Archaeological forgery

From Academic Kids

Archaeological forgery is a manufacture of supposedly ancient items that are sold to the antiquities market and may even end up in the collections of museums. It is related to art forgery.

A string of archeological forgeries have usually followed news of prominent archeological excavations. Historically, famous excavations like those in Crete, Valley of the Kings in Egypt and Pompeii have caused the appearance of a number of forgeries supposedly spirited away from the dig. Those have been usually presented in the open market but some have also ended up in museum collections and as objects of serious historical study.

In recent times, forgeries of pre-Columbian pottery from the South America have been very common. Other popular examples include Ancient Egyptian earthenware and supposed ancient Greek gold. There have also been paleontological forgeries like archaeoraptor.



Most of the archaeological forgery is made for reasons similar to art forgery - for money. The monetary value of an item that is though to be thousands of years old is higher than the similar one sold as a souvenir.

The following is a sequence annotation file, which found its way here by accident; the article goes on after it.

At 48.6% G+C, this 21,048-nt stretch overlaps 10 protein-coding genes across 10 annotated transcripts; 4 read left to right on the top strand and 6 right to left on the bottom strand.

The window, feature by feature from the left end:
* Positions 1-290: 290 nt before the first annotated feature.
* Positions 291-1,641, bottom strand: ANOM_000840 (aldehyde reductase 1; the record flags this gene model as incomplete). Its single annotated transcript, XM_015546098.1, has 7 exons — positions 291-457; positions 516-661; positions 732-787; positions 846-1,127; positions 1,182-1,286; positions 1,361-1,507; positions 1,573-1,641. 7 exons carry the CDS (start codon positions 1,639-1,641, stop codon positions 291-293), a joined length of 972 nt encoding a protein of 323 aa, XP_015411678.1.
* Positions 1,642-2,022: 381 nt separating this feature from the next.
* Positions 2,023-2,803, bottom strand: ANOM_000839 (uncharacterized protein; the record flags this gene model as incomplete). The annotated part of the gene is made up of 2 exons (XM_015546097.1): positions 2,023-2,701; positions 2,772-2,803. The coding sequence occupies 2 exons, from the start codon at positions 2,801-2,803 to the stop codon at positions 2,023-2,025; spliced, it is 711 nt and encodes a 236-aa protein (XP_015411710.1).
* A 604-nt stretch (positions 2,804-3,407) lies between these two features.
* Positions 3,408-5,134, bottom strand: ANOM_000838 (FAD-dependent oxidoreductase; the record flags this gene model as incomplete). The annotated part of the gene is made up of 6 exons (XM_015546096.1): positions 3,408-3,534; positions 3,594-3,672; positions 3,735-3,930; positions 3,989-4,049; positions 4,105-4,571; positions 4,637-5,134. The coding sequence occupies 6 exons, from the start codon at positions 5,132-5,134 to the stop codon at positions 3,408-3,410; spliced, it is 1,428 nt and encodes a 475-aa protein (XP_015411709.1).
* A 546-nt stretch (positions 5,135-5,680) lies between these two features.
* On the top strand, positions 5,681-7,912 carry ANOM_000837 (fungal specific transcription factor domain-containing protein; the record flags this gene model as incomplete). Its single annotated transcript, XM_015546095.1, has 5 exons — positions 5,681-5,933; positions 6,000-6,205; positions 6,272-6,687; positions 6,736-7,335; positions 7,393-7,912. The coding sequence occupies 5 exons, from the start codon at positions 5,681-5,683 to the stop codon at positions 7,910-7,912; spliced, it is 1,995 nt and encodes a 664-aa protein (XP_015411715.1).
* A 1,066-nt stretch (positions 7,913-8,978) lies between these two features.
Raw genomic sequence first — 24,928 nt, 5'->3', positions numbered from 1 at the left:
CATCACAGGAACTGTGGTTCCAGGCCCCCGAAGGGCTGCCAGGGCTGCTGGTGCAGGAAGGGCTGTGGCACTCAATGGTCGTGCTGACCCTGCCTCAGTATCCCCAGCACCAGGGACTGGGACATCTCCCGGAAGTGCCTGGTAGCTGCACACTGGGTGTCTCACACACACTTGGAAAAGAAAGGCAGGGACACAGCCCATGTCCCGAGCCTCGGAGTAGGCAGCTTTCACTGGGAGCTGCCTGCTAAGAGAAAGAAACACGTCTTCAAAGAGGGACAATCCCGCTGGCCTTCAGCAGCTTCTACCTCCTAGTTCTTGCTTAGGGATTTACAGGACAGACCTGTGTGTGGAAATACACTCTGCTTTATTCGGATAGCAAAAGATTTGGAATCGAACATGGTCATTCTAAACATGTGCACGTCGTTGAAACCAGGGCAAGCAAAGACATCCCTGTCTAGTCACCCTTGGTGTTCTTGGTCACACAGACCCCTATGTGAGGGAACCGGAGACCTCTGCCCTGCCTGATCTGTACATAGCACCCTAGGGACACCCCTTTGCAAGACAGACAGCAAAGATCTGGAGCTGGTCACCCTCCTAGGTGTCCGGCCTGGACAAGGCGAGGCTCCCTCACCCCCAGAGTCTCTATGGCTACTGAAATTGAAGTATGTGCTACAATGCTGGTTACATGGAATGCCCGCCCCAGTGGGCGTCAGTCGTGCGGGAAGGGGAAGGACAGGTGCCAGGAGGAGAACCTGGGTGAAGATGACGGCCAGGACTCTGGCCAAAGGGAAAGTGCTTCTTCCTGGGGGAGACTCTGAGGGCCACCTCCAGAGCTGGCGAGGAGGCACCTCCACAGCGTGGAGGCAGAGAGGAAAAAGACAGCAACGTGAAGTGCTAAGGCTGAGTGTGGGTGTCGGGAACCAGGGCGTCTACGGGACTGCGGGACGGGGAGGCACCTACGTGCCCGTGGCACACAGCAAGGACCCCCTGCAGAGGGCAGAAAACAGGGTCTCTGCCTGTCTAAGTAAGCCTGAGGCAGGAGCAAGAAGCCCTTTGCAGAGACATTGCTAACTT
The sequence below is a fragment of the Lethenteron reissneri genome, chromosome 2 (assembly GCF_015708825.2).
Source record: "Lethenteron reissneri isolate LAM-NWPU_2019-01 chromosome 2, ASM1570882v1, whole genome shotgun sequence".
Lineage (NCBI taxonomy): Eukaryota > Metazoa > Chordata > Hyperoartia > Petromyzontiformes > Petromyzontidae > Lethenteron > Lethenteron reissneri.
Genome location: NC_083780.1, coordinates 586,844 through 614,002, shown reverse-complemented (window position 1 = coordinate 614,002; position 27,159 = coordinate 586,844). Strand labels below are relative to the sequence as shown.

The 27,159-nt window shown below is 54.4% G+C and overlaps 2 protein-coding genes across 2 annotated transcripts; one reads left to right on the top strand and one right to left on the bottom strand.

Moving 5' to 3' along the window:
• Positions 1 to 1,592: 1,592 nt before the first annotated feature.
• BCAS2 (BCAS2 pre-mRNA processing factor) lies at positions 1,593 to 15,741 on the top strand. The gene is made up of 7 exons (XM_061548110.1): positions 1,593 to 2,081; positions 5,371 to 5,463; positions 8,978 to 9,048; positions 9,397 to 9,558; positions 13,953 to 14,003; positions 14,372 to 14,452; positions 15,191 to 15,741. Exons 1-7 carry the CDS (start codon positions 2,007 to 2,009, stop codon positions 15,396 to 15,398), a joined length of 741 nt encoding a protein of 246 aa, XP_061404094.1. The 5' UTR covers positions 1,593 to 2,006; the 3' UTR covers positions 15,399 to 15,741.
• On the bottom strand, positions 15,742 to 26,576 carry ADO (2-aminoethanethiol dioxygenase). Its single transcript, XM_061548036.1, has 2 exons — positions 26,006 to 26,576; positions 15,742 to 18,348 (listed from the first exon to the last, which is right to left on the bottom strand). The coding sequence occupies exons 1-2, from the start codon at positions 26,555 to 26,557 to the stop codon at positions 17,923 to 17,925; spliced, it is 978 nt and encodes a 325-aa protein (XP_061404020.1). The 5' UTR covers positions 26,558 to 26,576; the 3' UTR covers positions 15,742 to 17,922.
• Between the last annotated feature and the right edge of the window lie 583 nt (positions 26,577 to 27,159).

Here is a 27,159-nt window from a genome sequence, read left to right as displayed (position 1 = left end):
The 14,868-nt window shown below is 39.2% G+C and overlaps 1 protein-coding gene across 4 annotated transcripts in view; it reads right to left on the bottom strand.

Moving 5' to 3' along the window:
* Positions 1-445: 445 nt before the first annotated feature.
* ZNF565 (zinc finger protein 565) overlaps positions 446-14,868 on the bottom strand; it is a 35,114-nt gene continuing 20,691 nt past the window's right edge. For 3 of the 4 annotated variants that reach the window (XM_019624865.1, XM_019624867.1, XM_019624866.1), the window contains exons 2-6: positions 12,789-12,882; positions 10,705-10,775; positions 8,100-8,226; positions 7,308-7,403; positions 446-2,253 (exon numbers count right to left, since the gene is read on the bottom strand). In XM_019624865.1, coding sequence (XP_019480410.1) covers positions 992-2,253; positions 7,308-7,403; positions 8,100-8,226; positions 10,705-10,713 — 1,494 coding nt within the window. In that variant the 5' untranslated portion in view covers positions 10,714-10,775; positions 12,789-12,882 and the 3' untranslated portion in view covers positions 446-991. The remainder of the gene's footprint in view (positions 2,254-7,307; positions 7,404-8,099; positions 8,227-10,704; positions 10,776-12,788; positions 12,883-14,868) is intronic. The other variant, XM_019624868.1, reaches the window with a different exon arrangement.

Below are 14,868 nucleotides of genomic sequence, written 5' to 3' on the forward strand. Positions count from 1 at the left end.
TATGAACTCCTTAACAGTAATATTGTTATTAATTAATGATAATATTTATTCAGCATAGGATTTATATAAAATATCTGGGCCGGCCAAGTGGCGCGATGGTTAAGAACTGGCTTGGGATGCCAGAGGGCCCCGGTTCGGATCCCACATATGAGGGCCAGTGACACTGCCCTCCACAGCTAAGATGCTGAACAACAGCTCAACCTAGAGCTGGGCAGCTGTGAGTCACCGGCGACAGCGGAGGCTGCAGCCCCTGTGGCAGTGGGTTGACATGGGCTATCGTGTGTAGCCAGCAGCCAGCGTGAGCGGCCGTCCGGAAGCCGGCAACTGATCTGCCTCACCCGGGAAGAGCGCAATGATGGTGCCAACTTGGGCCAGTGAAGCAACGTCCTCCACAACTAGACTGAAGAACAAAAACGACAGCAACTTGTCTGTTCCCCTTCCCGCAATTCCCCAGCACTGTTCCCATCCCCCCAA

However, archaeological or paleontological forgers may have other motives; they may try to manufacture proof for their point of view, favorite theory or to gain increased fame and prestige for themselves. If that is to create "proof" for religious history, it is pious fraud.


Investigators of archaeological forgery rely on the tools of archaeology in general. Since the age of the object is usually the most significant detail, they try to use carbon dating or neutron activation analysis to find out the real age of the object.

Criticisms of antiquities trade

Some historians and archaeologists have strongly criticized antiquities trade for putting profit and art collecting before the scientific accuracy and veracity. This, in effect, favors the archaeological forgery. Allegedly some of the items in prominent museum collections are of dubious or at least of unknown origin. Looters that rob archaeologically important places and supply the antiquities market are rarely concerned about things like exact dating and placement of the items. Antiquities dealer may also embellish a genuine item to make it more saleable. Sometimes trader may even sell items that are attributed to nonexistent cultures.

As is the case with art forgery, scholars and experts do not always agree on the authenticity of particular finds. Sometimes an entire research topic of a scholar may be based on finds that are later suspected as forgeries.

Known archaeological forgers

Known archaeological forgeries


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